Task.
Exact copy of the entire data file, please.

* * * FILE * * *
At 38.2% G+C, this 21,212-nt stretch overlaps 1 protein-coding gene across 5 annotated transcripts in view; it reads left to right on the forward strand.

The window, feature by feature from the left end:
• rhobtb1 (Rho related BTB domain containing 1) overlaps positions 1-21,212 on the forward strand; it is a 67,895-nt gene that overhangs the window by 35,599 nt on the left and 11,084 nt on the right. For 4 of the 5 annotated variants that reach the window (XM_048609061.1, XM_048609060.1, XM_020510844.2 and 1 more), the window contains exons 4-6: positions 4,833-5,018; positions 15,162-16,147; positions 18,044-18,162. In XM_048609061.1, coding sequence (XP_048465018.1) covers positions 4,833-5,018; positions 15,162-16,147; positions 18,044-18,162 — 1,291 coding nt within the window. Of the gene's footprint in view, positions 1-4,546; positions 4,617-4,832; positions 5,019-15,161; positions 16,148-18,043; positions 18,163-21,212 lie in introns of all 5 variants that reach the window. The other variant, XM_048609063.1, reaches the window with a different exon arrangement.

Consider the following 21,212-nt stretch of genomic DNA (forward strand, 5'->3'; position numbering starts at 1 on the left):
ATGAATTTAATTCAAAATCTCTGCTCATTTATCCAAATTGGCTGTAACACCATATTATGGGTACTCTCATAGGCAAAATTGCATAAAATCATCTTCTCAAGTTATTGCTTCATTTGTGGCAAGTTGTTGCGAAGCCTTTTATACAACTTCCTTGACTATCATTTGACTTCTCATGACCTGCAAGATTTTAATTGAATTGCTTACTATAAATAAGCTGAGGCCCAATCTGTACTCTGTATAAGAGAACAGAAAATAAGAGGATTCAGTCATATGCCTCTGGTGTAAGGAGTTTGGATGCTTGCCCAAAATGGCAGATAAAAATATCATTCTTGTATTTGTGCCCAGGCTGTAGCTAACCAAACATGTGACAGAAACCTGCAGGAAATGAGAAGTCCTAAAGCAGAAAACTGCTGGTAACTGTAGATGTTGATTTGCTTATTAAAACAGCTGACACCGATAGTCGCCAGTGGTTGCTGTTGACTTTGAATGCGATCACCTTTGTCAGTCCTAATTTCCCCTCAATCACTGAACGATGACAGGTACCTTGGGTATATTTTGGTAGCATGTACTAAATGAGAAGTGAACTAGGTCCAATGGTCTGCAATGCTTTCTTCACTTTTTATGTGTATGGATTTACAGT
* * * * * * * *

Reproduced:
At 38.2% G+C, this 21,212-nt stretch overlaps 1 protein-coding gene across 5 annotated transcripts in view; it reads left to right on the forward strand.

The window, feature by feature from the left end:
• rhobtb1 (Rho related BTB domain containing 1) overlaps positions 1-21,212 on the forward strand; it is a 67,895-nt gene that overhangs the window by 35,599 nt on the left and 11,084 nt on the right. For 4 of the 5 annotated variants that reach the window (XM_048609061.1, XM_048609060.1, XM_020510844.2 and 1 more), the window contains exons 4-6: positions 4,833-5,018; positions 15,162-16,147; positions 18,044-18,162. In XM_048609061.1, coding sequence (XP_048465018.1) covers positions 4,833-5,018; positions 15,162-16,147; positions 18,044-18,162 — 1,291 coding nt within the window. Of the gene's footprint in view, positions 1-4,546; positions 4,617-4,832; positions 5,019-15,161; positions 16,148-18,043; positions 18,163-21,212 lie in introns of all 5 variants that reach the window. The other variant, XM_048609063.1, reaches the window with a different exon arrangement.

Consider the following 21,212-nt stretch of genomic DNA (forward strand, 5'->3'; position numbering starts at 1 on the left):
ATGAATTTAATTCAAAATCTCTGCTCATTTATCCAAATTGGCTGTAACACCATATTATGGGTACTCTCATAGGCAAAATTGCATAAAATCATCTTCTCAAGTTATTGCTTCATTTGTGGCAAGTTGTTGCGAAGCCTTTTATACAACTTCCTTGACTATCATTTGACTTCTCATGACCTGCAAGATTTTAATTGAATTGCTTACTATAAATAAGCTGAGGCCCAATCTGTACTCTGTATAAGAGAACAGAAAATAAGAGGATTCAGTCATATGCCTCTGGTGTAAGGAGTTTGGATGCTTGCCCAAAATGGCAGATAAAAATATCATTCTTGTATTTGTGCCCAGGCTGTAGCTAACCAAACATGTGACAGAAACCTGCAGGAAATGAGAAGTCCTAAAGCAGAAAACTGCTGGTAACTGTAGATGTTGATTTGCTTATTAAAACAGCTGACACCGATAGTCGCCAGTGGTTGCTGTTGACTTTGAATGCGATCACCTTTGTCAGTCCTAATTTCCCCTCAATCACTGAACGATGACAGGTACCTTGGGTATATTTTGGTAGCATGTACTAAATGAGAAGTGAACTAGGTCCAATGGTCTGCAATGCTTTCTTCACTTTTTATGTGTATGGATTTACAGT